Limit Theorems for Power Variations of Pure-Jump Processes with Application to Activity Estimation
and George Tauchen
We define a new concept termed the activity signature function, which is constructed from discrete observations of a process evolving continuously in time. Under quite general regularity conditions, we derive the asymptotic properties of the function as the sampling frequency increases and show that it is a useful device for making inferences about the activity level of an Ito semimartingale. Monte Carlo work confirms the theoretical results. One empirical application is from finance. It indicates that the classical model comprised of a continuous component plus jumps is more plausible than a pure-jump model for the spot $/DM exchange rate over 1986-1999. A second application pertains to internet traffic data at NASA servers. We find that a pure-jump model with no continuous component and paths of infinite variation is appropriate for modeling this data set. In both cases the evidence obtained from the signature functions is quite convincing, and these two very disparate empirical outcomes illustrate the discriminatory power of the methodology.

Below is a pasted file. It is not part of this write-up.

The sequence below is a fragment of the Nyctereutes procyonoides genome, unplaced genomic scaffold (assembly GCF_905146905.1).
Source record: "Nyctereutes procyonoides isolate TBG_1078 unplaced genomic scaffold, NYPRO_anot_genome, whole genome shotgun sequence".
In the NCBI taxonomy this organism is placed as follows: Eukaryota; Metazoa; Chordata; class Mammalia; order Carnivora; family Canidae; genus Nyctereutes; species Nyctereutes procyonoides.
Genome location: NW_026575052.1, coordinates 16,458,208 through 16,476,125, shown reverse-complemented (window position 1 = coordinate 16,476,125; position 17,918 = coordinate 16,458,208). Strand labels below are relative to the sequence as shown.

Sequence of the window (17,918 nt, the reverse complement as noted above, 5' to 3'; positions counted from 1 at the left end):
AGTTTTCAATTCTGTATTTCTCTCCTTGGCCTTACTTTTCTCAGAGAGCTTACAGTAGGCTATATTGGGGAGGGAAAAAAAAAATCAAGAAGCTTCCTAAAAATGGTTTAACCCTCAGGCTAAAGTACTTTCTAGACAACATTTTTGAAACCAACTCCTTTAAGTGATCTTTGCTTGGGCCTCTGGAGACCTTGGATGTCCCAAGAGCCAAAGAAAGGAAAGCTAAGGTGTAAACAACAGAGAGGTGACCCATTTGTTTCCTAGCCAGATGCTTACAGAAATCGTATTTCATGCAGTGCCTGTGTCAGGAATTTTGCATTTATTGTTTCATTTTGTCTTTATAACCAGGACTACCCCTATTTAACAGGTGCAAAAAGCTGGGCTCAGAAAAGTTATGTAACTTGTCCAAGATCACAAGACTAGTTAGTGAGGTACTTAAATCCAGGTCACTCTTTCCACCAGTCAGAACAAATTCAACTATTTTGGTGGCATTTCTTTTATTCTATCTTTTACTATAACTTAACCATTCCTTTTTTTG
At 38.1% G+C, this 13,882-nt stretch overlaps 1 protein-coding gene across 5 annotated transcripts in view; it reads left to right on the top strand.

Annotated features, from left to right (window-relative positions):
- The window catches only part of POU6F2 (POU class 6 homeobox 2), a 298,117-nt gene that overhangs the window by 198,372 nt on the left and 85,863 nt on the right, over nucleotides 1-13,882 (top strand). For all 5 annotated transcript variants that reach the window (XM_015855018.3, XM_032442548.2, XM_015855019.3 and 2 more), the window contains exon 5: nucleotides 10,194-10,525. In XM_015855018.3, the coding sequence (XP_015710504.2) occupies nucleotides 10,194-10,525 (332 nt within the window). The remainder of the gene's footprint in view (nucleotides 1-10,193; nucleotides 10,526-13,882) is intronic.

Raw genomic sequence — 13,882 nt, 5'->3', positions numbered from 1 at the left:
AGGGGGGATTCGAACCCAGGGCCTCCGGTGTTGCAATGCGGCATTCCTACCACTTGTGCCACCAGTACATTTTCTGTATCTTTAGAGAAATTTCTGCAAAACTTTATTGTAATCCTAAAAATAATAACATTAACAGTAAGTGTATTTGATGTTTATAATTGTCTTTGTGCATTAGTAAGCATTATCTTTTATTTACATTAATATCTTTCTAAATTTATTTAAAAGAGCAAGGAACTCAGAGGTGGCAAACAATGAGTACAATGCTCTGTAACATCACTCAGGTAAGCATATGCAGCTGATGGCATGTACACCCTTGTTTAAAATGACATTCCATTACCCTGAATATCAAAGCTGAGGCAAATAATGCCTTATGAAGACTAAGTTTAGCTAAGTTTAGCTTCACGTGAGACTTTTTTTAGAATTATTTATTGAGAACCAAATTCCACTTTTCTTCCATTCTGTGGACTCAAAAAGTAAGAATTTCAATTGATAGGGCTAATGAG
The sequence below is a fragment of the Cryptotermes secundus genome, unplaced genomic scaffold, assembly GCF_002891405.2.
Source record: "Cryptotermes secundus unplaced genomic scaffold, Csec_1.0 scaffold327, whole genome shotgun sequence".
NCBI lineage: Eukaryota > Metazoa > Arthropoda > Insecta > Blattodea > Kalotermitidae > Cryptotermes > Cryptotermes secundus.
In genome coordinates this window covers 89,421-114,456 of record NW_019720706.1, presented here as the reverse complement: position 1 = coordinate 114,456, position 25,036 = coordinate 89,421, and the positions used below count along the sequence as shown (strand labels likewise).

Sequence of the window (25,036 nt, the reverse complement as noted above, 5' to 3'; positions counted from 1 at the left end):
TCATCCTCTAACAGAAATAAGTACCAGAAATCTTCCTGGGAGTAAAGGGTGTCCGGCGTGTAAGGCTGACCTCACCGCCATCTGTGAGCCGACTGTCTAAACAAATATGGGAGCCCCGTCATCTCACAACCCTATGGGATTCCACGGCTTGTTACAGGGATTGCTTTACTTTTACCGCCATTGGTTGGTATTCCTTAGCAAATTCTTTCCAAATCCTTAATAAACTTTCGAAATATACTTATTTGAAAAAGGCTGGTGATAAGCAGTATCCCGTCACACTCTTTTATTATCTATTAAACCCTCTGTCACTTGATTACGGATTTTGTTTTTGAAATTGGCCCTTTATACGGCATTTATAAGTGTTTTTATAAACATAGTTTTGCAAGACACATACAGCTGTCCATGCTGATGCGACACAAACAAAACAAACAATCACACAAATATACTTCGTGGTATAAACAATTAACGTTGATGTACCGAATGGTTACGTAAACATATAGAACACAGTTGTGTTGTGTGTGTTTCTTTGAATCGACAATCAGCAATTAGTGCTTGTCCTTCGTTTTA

and George Tauchen. 2011. Limit Theorems for Power Variations of Pure-Jump Processes with Application to Activity Estimation. Annals of Applied Probability. 21(2): 546-588.